The Girl In The Seaside Hotel
Literary Fiction, Mystery
Published: February 2019
Surf And Sand: The Girl In The Seaside Hotel is the story of a young girl and her family living in Hermosa Beach during the late 1950s, the so-called "Gidget Era" of surfing. A formerly grand old hotel becomes the setting for the girl's growing obsession with solving the mysterious disappearance of another girl 21 years earlier in the hotel's basement swimming pool. After a friend goes missing too, the detective from the original case, now nearing retirement, is called in to help solve the two cases, which may or may not be connected.
…There had been a large crowd in the ballroom that Saturday night, as a well-known jazz orchestra had been playing. As many as 300 people. None of the girl’s friends reported any suspicious incidents or encounters before the girl went missing. Irene Young did not have a steady boyfriend or local family, and lived with another young woman in Hollywood, a woman who hadn’t been at the hotel or ballroom that evening.
Irene’s friends had tried to report her missing much earlier that morning, just after 2AM, with a mildly frantic phone call, but the police had just assumed she’d just probably gone home in a taxi-cab or with a friend or someone else she’d met there at the hotel. And besides she hadn’t been missing the required 72 hours for a formal report. Still, a police officer was eventually sent over just after daybreak, really just to placate her friends. It was all more or less routine until the shoes and necklace were found. Then detectives had arrived to ask questions.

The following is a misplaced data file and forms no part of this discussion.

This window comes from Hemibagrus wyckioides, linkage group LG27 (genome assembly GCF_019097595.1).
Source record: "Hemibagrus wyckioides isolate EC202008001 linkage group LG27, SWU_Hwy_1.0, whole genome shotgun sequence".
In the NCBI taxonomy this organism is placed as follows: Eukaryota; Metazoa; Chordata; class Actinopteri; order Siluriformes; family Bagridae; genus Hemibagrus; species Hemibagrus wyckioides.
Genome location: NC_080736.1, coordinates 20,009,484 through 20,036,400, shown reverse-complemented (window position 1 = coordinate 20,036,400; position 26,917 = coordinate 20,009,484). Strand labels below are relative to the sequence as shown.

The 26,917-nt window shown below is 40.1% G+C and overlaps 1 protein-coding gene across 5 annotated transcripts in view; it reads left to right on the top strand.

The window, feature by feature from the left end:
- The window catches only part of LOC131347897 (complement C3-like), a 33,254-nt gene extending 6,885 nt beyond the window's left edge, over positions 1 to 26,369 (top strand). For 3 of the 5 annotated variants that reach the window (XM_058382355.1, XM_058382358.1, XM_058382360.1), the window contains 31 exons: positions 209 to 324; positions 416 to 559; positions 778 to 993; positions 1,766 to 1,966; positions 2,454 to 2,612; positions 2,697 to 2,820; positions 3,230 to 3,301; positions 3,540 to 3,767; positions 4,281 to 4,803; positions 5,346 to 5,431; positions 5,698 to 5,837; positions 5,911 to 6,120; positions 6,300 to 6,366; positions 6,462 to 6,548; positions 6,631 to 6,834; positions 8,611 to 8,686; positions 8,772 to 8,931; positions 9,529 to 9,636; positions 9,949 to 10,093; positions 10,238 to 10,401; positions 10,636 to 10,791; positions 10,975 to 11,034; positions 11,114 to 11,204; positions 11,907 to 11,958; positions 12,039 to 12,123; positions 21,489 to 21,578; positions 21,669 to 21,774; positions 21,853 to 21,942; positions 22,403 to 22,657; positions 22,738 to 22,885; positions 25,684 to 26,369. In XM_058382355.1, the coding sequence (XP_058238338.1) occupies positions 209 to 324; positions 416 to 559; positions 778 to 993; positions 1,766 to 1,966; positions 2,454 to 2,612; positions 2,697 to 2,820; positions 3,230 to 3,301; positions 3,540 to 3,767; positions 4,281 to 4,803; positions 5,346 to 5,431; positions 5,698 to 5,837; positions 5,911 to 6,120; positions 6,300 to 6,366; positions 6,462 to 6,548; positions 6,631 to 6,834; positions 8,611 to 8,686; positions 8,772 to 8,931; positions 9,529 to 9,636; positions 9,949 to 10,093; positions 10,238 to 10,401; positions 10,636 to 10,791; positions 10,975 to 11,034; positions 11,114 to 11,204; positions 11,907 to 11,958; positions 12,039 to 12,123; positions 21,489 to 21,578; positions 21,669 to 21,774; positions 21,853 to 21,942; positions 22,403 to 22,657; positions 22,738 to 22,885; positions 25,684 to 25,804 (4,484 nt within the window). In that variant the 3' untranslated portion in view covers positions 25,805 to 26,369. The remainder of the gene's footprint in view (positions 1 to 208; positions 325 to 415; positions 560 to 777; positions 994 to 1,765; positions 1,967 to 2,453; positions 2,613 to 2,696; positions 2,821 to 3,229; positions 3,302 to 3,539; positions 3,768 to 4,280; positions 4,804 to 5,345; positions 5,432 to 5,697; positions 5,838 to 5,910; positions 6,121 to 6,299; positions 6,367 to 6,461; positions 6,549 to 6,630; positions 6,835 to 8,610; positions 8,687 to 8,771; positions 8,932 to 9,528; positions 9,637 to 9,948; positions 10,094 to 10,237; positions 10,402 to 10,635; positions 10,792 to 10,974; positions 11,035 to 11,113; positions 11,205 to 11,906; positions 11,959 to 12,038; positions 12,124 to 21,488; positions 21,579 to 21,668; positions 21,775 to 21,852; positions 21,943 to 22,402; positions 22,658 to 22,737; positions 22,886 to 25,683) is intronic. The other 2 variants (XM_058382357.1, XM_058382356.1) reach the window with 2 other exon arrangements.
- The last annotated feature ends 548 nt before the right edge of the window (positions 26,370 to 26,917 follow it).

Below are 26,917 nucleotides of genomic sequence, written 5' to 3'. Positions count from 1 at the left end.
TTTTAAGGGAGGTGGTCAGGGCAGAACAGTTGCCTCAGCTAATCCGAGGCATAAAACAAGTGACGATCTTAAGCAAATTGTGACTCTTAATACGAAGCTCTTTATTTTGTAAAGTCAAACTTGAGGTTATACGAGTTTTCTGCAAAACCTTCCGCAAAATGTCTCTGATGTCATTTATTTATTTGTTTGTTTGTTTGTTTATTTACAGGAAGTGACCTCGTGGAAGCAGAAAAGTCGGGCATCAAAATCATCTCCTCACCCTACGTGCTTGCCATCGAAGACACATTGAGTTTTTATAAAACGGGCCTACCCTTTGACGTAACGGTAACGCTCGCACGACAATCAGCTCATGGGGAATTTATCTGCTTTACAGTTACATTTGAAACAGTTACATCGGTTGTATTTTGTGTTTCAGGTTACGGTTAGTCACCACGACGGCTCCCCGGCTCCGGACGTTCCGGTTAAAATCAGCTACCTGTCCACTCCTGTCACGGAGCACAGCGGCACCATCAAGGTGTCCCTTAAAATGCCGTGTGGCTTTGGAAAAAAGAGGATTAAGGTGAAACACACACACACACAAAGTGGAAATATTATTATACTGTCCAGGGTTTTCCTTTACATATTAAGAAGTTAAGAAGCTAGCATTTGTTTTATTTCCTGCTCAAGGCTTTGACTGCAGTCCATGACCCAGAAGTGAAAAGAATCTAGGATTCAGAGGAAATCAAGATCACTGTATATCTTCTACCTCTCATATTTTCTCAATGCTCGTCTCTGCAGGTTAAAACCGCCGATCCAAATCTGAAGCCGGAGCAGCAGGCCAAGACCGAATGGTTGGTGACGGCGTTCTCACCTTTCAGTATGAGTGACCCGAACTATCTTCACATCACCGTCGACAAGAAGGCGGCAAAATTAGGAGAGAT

There were no obvious signs that any physical violence had occurred down in the pool area, but it couldn’t be ruled out either. Eventually every room in the hotel had been searched for any sign of violence or evidence that Irene Young had been there. Nothing was found to indicate she had. She had simply vanished.
But one of the newspaper stories that Nell found had included a few of the witness’s first names and last name initial. These were the names of Irene’s companions that had been interviewed by the police. There was a Joey F, a Clark S., and a Lois J. And one of those names was a Virginia W. That’s just like mother’s maiden name, she thought. Worsham! Nell had never heard of a Joey F., but there was Uncle Clark and Aunt Lois. How could this be? It couldn’t be coincidence, could it? Sherlock Homes didn’t believe in coincidence. Nell didn’t know what to think. Or what to do.
About the Author
W.B. Edwards is a retired telephone employee, who took two years of college as an English major at Rio Hondo in Whittier, California, from 1966 to 1968. Edwards is a Vietnam era Navy veteran, a motorcycle enthusiast, surfer, taiji practitioner, and dreamer. He is an Indie author with two novels completed, and working on a third.
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